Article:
State Rep. Gina Hinojosa, D-Austin, said as a Catholic, she is aware how powerful shame can be in affecting change, and the Texas Legislature deserves some for failing to prioritize issues such as education funding.
Hinojosa discussed her experience as a new representative in the Texas Legislature on Tuesday and criticized disproportionate attention on bills that waste the Legislature’s time during an event hosted by the Texas Political Union, a non-partisan student organization.
“We have a Republican Party who is pandering to a small part of its Republican base, and that’s why our whole state is focused on this non-issue issue (of the transgender bathroom bill),” Hinojosa said. “It’s a discriminatory issue.”
Hinojosa, however, said when she first arrived to the Legislature, she was surprised by how well she got along with most Republicans, finding points of agreement on issues such as education funding.
“We all get along so well,” Hinojosa said. “There is a lot of common ground. Just even at orientation, everybody seems to agree that we should be spending most of our money on public education, our public schools.”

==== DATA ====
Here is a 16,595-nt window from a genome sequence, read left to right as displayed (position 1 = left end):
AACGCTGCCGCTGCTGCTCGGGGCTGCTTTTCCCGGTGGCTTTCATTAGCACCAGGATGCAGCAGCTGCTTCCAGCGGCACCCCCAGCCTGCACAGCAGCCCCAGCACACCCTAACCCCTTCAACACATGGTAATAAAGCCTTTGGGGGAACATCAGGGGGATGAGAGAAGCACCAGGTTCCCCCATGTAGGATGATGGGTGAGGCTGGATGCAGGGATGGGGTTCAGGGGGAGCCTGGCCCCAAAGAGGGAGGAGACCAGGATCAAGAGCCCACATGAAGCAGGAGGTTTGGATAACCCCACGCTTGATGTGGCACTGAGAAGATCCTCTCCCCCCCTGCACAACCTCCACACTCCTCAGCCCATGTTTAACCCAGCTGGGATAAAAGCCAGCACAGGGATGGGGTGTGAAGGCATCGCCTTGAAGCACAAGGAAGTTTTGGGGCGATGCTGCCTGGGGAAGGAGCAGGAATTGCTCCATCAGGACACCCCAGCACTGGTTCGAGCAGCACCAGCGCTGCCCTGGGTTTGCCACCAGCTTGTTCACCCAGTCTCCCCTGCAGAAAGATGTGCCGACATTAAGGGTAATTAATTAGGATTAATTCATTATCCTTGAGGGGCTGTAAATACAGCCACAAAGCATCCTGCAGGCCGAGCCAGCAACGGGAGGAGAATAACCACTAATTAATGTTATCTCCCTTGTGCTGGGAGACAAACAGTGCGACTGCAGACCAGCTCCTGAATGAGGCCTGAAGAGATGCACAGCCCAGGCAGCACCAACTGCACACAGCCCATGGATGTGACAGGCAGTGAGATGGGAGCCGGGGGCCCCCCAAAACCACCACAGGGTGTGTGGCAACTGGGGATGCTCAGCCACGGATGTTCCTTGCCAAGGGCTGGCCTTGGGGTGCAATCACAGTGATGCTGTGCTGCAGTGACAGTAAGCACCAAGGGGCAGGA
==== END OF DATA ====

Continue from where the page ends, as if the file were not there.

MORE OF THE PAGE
Hinojosa said the current funding system for education is archaic, with an education index over 30 years old resulting in disproportionately high property taxes for Austin.
Hinojosa also discussed current campus carry laws that she criticized last year. This legislative session, she supports HB 391, which provides an option to opt-out of the campus carry policy for all Texas universities.
Government junior Morgan Peavy said he disagreed with Hinojosa’s support of HB 391 because it allows publicly funded institutions to avoid any disagreeable laws.
“(HB 391) stems to reason that any entity, no matter if it receives state funds or not, can just opt out of any state law or national law whenever it feels like it, even if it’s in the Constitution,” Peavy said. “It’s a serious problem.”
Alex Walheim, government sophomore and event host, said he agreed with Hinojosa’s assessment that the Texas Legislature has its priorities mixed up and said some of its issues “take an extreme, ideological stance,” such as permitless gun carry.
“I think (permitless carry) is a terrible idea,” Walheim said. “It’s so easy for people to access guns. What I think is people should have a more rigorous
process to get them.”